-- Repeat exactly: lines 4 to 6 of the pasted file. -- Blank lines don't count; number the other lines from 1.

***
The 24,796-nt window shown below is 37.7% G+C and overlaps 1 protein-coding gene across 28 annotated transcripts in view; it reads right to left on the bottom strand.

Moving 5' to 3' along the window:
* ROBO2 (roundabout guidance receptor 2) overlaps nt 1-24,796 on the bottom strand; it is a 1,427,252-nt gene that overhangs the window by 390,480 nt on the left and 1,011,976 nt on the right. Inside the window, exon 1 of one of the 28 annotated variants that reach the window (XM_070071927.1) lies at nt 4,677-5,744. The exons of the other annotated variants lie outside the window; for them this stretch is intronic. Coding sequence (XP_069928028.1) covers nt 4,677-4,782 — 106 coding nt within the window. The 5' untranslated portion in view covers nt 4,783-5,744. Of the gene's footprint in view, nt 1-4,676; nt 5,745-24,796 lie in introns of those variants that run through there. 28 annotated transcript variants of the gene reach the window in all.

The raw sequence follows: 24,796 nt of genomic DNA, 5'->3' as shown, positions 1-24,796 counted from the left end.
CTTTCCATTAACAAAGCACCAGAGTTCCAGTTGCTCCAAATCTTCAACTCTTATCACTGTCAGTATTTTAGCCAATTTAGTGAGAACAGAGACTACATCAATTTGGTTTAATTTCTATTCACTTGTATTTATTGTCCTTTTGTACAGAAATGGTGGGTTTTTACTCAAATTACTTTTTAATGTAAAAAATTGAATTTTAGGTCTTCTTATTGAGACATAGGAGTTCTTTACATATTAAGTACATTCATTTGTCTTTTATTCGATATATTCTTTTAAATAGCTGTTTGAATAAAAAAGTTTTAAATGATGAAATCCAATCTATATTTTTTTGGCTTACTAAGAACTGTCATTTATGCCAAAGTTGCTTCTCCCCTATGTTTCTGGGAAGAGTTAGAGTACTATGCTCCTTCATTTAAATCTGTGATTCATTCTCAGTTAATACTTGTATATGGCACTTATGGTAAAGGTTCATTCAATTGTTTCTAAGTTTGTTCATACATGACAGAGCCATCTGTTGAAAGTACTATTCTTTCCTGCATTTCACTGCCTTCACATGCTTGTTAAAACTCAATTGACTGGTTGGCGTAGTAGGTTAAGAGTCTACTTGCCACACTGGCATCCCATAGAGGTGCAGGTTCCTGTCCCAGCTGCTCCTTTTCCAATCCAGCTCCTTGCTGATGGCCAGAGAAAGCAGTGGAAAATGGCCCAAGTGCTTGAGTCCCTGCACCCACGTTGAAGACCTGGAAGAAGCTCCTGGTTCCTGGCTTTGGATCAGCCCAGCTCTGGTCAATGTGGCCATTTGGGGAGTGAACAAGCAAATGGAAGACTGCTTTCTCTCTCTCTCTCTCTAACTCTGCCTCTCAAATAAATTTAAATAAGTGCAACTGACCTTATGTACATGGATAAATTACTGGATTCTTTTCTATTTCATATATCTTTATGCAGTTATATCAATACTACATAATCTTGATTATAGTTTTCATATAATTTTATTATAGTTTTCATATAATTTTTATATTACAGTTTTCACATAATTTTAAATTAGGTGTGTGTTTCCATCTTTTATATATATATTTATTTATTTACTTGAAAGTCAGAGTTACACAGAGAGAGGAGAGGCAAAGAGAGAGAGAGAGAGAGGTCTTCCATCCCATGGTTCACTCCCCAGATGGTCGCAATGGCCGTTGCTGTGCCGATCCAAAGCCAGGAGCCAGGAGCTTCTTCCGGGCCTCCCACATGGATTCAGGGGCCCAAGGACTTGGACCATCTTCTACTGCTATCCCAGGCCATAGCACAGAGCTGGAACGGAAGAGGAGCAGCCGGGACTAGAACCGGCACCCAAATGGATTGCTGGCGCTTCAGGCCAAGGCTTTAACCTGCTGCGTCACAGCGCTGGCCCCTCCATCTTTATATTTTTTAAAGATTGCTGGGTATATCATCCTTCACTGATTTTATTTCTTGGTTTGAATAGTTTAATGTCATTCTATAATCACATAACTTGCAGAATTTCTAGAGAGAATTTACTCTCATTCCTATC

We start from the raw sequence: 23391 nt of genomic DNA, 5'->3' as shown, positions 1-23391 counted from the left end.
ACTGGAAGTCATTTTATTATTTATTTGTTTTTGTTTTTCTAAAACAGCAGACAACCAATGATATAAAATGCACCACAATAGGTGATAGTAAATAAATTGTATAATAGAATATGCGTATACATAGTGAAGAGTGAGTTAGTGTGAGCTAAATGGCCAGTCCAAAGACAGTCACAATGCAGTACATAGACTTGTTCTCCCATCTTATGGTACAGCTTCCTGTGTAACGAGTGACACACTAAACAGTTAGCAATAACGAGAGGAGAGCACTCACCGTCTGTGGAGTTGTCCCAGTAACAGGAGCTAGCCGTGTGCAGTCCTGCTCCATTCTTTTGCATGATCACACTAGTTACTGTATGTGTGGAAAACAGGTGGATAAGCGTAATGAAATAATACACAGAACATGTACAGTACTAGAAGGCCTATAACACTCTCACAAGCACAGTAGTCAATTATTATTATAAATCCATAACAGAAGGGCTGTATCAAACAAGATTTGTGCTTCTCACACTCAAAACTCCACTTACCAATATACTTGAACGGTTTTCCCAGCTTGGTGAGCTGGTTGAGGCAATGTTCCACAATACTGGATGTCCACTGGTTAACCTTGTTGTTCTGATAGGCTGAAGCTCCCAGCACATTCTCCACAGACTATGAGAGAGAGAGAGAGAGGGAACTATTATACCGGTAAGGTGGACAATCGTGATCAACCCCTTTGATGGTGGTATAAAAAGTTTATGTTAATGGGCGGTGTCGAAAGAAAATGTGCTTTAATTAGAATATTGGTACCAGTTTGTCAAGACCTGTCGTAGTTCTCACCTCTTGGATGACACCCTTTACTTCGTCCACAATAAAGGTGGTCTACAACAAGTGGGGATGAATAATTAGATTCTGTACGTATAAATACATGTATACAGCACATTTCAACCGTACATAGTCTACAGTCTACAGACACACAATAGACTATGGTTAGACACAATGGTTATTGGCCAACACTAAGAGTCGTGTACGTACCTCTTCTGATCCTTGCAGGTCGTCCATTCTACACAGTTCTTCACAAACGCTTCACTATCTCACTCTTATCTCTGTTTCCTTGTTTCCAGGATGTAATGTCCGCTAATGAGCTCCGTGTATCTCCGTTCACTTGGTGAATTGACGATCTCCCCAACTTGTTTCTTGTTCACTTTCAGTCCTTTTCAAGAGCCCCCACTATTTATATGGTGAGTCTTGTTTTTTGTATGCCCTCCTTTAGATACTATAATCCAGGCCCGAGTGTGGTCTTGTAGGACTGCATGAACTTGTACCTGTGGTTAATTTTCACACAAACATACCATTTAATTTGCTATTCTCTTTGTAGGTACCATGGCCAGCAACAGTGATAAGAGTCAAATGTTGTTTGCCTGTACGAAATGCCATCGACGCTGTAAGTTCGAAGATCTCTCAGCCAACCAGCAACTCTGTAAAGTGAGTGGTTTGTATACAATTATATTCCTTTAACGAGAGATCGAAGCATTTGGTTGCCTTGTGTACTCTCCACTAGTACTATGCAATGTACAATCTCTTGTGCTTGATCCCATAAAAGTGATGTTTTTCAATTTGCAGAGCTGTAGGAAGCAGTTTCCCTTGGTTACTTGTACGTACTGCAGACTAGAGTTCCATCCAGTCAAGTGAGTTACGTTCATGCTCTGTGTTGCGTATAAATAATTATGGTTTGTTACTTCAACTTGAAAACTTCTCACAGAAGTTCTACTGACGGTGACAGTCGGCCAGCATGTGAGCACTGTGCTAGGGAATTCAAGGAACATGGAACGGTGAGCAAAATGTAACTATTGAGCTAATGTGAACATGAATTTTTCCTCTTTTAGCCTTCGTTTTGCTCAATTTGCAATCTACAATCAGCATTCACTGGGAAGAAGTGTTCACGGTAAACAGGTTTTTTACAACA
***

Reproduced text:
The raw sequence follows: 24,796 nt of genomic DNA, 5'->3' as shown, positions 1-24,796 counted from the left end.
CTTTCCATTAACAAAGCACCAGAGTTCCAGTTGCTCCAAATCTTCAACTCTTATCACTGTCAGTATTTTAGCCAATTTAGTGAGAACAGAGACTACATCAATTTGGTTTAATTTCTATTCACTTGTATTTATTGTCCTTTTGTACAGAAATGGTGGGTTTTTACTCAAATTACTTTTTAATGTAAAAAATTGAATTTTAGGTCTTCTTATTGAGACATAGGAGTTCTTTACATATTAAGTACATTCATTTGTCTTTTATTCGATATATTCTTTTAAATAGCTGTTTGAATAAAAAAGTTTTAAATGATGAAATCCAATCTATATTTTTTTGGCTTACTAAGAACTGTCATTTATGCCAAAGTTGCTTCTCCCCTATGTTTCTGGGAAGAGTTAGAGTACTATGCTCCTTCATTTAAATCTGTGATTCATTCTCAGTTAATACTTGTATATGGCACTTATGGTAAAGGTTCATTCAATTGTTTCTAAGTTTGTTCATACATGACAGAGCCATCTGTTGAAAGTACTATTCTTTCCTGCATTTCACTGCCTTCACATGCTTGTTAAAACTCAATTGACTGGTTGGCGTAGTAGGTTAAGAGTCTACTTGCCACACTGGCATCCCATAGAGGTGCAGGTTCCTGTCCCAGCTGCTCCTTTTCCAATCCAGCTCCTTGCTGATGGCCAGAGAAAGCAGTGGAAAATGGCCCAAGTGCTTGAGTCCCTGCACCCACGTTGAAGACCTGGAAGAAGCTCCTGGTTCCTGGCTTTGGATCAGCCCAGCTCTGGTCAATGTGGCCATTTGGGGAGTGAACAAGCAAATGGAAGACTGCTTTCTCTCTCTCTCTCTCTAACTCTGCCTCTCAAATAAATTTAAATAAGTGCAACTGACCTTATGTACATGGATAAATTACTGGATTCTTTTCTATTTCATATATCTTTATGCAGTTATATCAATACTACATAATCTTGATTATAGTTTTCATATAATTTTATTATAGTTTTCATATAATTTTTATATTACAGTTTTCACATAATTTTAAATTAGGTGTGTGTTTCCATCTTTTATATATATATTTATTTATTTACTTGAAAGTCAGAGTTACACAGAGAGAGGAGAGGCAAAGAGAGAGAGAGAGAGAGGTCTTCCATCCCATGGTTCACTCCCCAGATGGTCGCAATGGCCGTTGCTGTGCCGATCCAAAGCCAGGAGCCAGGAGCTTCTTCCGGGCCTCCCACATGGATTCAGGGGCCCAAGGACTTGGACCATCTTCTACTGCTATCCCAGGCCATAGCACAGAGCTGGAACGGAAGAGGAGCAGCCGGGACTAGAACCGGCACCCAAATGGATTGCTGGCGCTTCAGGCCAAGGCTTTAACCTGCTGCGTCACAGCGCTGGCCCCTCCATCTTTATATTTTTTAAAGATTGCTGGGTATATCATCCTTCACTGATTTTATTTCTTGGTTTGAATAGTTTAATGTCATTCTATAATCACATAACTTGCAGAATTTCTAGAGAGAATTTACTCTCATTCCTATC

We start from the raw sequence: 23391 nt of genomic DNA, 5'->3' as shown, positions 1-23391 counted from the left end.